Whatever else happens after this year's election, it is clear that one thing is certain not to change—namely, the extremely limited role of women in Burmese politics.
Leaders of the Democratic Party (Myanmar), Cho Cho Kyaw Nyein, left, Thu Wai, center, and Nay Yee Ba Swe at a press conference at the party's head office in Rangoon on Aug. 22.
According to the findings of a survey conducted by The Irrawaddy, less than eight percent of the candidates in the Nov. 7 election will be women. The survey, based on a sampling of 14 parties (out of a total of 37 registered to take part in the election), found that only 36 of the 454 candidates being fielded by the parties will be women.
A more complete survey of Rangoon Division, including candidates from all parties as well as independents, revealed an even smaller proportion of women running for election. Out of 458 candidates seeking to represent the division in the upper and lower houses of the national parliament and in the regional parliament, only 25, or 5.5 percent of the total, will be women—including seven from the pro-junta Union Solidarity and Development Party (USDP).
If all of these women were to win in their constituencies, it would represent an improvement over Burma's last election in 1990, when female candidates captured just three percent of the seats in parliament. That is extremely unlikely, however, and in any case, none of the 15 women who won in 1990—all members of the National League for Democracy (NLD)—were ever allowed to sit in parliament after the ruling regime ignored the NLD's landslide victory.
Yu Zar Maw Tun, an independent candidate for Rangoon's Hlaing Township, told The Irrawaddy on Friday that if elected, she would work for women's rights.
“If I am elected, I will serve the whole country, but addressing women's issues will automatically be an important part of this,” she said.
Cho Cho Kyaw Nyein, a leading member of the Democratic Party (Myanmar) who will contest in Gyobingauk Township in Pegu Division, also said that she will fight for the rights of Burmese women.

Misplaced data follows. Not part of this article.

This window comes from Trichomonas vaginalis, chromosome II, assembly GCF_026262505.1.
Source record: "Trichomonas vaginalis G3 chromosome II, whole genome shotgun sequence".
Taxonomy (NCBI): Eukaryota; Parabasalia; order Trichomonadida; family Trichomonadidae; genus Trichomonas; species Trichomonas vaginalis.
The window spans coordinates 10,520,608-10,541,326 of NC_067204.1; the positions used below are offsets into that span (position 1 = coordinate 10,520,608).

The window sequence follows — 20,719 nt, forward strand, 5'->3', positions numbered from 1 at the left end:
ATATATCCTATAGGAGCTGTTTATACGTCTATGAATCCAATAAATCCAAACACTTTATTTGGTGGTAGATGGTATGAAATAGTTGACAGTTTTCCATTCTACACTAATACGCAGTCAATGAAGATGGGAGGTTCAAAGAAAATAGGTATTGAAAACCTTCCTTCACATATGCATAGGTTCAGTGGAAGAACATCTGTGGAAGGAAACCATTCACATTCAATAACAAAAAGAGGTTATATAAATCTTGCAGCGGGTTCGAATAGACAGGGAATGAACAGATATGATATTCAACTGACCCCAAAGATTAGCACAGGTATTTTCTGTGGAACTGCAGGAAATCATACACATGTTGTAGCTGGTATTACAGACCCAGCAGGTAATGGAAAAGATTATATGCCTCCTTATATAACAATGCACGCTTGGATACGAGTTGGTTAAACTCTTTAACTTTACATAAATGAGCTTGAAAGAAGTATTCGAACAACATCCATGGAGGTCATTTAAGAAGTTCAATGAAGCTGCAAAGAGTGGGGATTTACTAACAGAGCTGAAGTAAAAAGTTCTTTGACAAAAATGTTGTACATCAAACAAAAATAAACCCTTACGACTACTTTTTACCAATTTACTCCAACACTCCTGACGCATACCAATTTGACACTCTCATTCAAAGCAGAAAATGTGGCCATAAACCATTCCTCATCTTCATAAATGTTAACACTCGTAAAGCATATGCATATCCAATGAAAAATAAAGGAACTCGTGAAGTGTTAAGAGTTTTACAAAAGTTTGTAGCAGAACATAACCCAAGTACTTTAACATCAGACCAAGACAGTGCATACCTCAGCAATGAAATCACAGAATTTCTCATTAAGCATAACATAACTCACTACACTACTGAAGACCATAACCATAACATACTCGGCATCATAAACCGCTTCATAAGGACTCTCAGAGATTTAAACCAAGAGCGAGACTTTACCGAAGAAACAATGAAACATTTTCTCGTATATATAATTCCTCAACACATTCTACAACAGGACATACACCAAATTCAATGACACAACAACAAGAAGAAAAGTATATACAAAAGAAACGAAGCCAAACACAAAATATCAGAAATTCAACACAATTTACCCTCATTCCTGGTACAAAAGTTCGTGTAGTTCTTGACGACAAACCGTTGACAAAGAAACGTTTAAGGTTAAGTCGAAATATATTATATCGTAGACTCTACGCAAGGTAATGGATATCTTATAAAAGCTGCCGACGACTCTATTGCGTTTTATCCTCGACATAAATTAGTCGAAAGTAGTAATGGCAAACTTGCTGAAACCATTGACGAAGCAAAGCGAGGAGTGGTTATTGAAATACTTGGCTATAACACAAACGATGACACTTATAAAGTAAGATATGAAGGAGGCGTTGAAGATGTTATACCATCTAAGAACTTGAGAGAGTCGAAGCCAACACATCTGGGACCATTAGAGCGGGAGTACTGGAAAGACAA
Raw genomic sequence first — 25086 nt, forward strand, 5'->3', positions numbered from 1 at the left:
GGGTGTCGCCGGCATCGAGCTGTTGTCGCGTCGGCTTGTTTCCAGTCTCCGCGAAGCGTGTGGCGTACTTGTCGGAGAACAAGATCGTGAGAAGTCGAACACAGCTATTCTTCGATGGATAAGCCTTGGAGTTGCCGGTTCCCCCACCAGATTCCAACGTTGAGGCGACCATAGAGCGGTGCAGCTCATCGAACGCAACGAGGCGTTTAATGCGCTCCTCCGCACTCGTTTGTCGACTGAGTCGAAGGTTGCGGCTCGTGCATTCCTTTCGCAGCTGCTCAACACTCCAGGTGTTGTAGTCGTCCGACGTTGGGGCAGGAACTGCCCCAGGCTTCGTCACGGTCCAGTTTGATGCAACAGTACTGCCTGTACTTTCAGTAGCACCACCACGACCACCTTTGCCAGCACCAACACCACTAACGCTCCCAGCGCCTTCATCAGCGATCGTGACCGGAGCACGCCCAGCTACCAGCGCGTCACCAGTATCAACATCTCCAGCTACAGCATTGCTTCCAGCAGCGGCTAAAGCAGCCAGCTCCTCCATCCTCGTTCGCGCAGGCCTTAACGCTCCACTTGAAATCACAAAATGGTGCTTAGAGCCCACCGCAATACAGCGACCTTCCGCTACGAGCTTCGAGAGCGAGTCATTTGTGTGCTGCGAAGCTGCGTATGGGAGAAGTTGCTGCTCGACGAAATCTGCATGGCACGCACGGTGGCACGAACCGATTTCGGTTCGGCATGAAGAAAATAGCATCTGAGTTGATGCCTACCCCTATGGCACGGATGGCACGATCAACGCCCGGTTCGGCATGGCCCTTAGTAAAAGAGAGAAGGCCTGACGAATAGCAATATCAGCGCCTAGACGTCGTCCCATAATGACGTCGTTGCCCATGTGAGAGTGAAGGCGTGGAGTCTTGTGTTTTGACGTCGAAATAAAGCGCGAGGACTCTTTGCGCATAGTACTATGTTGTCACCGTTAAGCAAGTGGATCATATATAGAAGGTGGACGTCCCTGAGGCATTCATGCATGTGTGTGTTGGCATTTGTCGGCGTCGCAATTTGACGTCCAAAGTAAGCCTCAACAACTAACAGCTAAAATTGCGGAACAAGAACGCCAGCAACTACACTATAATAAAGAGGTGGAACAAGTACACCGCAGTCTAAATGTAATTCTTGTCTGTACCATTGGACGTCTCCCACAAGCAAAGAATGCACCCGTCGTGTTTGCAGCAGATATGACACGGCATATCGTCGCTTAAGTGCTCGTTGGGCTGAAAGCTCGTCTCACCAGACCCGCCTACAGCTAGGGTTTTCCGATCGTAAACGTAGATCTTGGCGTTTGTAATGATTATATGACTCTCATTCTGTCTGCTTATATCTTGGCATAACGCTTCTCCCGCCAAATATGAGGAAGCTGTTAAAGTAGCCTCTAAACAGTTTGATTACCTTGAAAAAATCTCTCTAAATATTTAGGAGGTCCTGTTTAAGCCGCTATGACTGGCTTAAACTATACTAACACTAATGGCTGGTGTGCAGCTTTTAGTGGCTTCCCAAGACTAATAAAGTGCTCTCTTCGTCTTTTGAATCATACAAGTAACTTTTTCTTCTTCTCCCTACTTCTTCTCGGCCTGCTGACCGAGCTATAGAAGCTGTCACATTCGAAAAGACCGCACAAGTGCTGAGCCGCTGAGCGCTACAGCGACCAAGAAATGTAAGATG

“I can't accept that Burmese women face rape and human trafficking because of their need to seek employment in foreign countries,” she said. “I will fight for their rights.”
She added that while there are many female activists in Burma, there are very few women who become politicians. “Women here mostly love to spend their life with their family,” she said.
She also said that regime-affiliated agencies such as the Myanmar Women's Affairs Federation and the Myanmar Maternal and Child Welfare Association did not do enough to protect women.
Khin Htay Kywe, one of the 15 female candidates elected in 1990 and a lawyer for detained NLD leader Aung San Suu Kyi, said, “As a lawyer, I wanted to amend some laws that discriminated against women's rights.”
She added: “The government has formed organizations for women, but in reality, women can't rely on them.”
While female candidates in this year's election speak of how they hope to advance women's rights if they win, other Burmese women are not so optimistic they will succeed.
Mi Sue Pwint, the chairperson of the Burma Women's Union in Thailand, said she welcomed the participation of female candidates in the coming election but worried that the government would only exploit their participation.
“I don't believe that a new government can bring rights for women,” she said.
According to the Thailand-based Assistance Association for Political Prisoner—Burma, there are 178 women among the 2,183 political prisoners now in Burmese jails.